His image was depicted a total of five times thus far on British commemorative coinage from 1997 and was the first serving royal consort to be seen on the coinage of the United Kingdom. The first instance was for the Golden Wedding Anniversary of sovereign and consort, and, on the occasion, double conjoined portraits of the royal couple were included on the obverse. This would occur twice more in 2007 for the couple’s Diamond Anniversary and in 2017 for their Platinum Anniversary. In between their Golden and Platinum anniversaries, Prince Philip celebrated his 90th birthday in 2011 and a special crown with his sole profile was issued. Before his Diamond Wedding, Prince Philip announced his retirement from public life on the 2nd August 2017 having completed 22,219 solo engagements and 5,493 speeches since 1952. In tribute to his life-long service to the nation as well as to the Queen, a commemorative crown was issued and perhaps the last numismatic project he personally approved. The crown’s reverse included a profile portrait of HRH the Duke of Edinburgh which was originally sculpted by Humphrey Paget OBE (1893–1974) first used on an award medal and which was Paget’s last major commission before his retirement. Below the image of Prince Philip, was the Latin inscription “NON SIBI SED PATRIAE,“ meaning “not for self, but for country.” And, in the case of the Duke of Edinburgh, an appropriate assertion.
My office had it on good authority that a commemorative celebratory crown for Prince Philip was planned for release just before what would have been his 100th birthday. It is possible this project may transition into a memorial coin and affirmation of the extraordinary life led by a most exceptional Prince.
The Duke of Edinburgh retired from the Royal Mint Advisory Committee in 1999 after 47 years of service. His Royal Highness made a lasting impression on the work of the Royal Mint while he was president of the RMAC — his legacy will carry on through the exceptional numismatic history he contributed to and his efforts will be well remembered.
As per the wishes of the late Duke of Edinburgh, his funeral will not be a state occasion but rather a final send-off with as little fuss as possible. This is seen by many as just another example of the humble man who the Queen once described as:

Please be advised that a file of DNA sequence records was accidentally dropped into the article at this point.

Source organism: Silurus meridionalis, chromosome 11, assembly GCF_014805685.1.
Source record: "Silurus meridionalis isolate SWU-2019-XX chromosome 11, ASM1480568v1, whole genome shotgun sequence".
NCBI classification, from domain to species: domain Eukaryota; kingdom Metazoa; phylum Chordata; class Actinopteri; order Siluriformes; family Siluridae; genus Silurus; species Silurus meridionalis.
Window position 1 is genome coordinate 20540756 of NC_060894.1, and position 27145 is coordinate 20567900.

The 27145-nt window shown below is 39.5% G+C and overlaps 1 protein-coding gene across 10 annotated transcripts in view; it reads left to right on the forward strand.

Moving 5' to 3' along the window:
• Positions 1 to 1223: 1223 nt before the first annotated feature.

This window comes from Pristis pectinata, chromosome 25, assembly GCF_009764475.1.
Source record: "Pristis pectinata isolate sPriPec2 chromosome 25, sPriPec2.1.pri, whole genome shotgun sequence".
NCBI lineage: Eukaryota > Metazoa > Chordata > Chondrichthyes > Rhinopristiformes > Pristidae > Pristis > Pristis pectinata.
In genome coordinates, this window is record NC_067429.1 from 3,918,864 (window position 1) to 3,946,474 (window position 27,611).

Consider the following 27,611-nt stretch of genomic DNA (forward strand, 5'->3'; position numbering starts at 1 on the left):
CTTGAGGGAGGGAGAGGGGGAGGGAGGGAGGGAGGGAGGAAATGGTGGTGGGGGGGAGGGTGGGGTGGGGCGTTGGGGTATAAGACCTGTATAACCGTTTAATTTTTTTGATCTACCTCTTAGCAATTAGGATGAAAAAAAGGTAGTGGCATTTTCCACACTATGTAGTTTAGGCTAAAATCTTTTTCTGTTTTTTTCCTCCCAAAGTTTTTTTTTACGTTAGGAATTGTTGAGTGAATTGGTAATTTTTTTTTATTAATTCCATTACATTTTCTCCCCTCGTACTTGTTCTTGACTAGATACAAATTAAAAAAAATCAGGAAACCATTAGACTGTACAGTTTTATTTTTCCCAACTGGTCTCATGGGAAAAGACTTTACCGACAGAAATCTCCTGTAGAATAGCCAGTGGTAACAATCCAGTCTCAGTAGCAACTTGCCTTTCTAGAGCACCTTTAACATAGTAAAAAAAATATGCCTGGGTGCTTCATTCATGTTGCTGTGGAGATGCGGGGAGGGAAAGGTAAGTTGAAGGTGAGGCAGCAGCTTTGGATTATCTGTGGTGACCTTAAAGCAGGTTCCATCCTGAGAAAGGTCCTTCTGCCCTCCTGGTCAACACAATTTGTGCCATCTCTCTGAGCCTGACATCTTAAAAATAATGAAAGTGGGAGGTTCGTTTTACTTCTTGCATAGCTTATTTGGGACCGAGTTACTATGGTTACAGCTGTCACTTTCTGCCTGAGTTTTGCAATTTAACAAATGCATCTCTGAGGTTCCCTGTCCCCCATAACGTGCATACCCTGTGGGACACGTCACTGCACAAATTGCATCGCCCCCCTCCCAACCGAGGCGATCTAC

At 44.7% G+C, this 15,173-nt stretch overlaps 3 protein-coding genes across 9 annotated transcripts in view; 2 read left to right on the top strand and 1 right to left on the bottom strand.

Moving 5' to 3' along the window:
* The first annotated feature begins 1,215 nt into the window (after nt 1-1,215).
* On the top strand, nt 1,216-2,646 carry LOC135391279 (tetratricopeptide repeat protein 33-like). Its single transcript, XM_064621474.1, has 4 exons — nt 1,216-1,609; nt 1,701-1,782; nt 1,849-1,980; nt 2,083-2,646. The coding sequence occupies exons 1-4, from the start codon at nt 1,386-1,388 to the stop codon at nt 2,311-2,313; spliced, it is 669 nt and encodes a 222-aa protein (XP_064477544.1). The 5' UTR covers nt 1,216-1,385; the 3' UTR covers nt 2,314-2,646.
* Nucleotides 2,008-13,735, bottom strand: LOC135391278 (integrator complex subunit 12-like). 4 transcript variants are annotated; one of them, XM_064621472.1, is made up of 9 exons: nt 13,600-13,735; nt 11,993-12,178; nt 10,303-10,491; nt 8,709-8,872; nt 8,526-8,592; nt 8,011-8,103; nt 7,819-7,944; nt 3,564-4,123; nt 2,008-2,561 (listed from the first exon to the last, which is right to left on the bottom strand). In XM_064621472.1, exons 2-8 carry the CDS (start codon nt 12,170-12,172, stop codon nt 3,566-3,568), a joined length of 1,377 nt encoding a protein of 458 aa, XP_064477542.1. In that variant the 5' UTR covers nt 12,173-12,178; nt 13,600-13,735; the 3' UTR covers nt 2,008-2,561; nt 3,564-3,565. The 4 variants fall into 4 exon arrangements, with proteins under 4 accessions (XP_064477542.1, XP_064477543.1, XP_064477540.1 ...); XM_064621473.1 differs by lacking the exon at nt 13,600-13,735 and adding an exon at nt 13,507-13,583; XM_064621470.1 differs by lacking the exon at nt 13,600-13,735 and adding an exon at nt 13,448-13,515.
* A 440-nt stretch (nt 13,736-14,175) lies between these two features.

My strength and stay all these years, and I, and his whole family, and this and many other countries, owe him a debt greater than he would ever claim, or we shall ever know.
These comments by the Queen were delivered in tribute to her husband during celebrations of the couple’s Golden Wedding Anniversary at Banqueting House in November 1997.
Prince Philip is survived by his wife the Queen, four children, eight grandchildren, and nine great-grandchildren. The Royal family and UK Government announced an official mourning period of eight days. The palace has announced that in accordance with current pandemic restrictions, a maximum of 30 people may be in attendance at the funeral of the Duke of Edinburgh. The service with royal observances will be presided over by the Archbishop of Canterbury Justin Welby and take place on the 17th April at St. George’s Chapel. Following his funeral, The Duke of Edinburgh will be privately interred in the Royal Vault of St. George’s Chapel. In due time, he will rest next to the Queen and be transferred to the gothic church’s King George VI memorial chapel to lie alongside his wife of 73 years. The small chapel houses the remains of the Queen’s father George VI, her mother the Queen Mother, and sister Princess Margaret.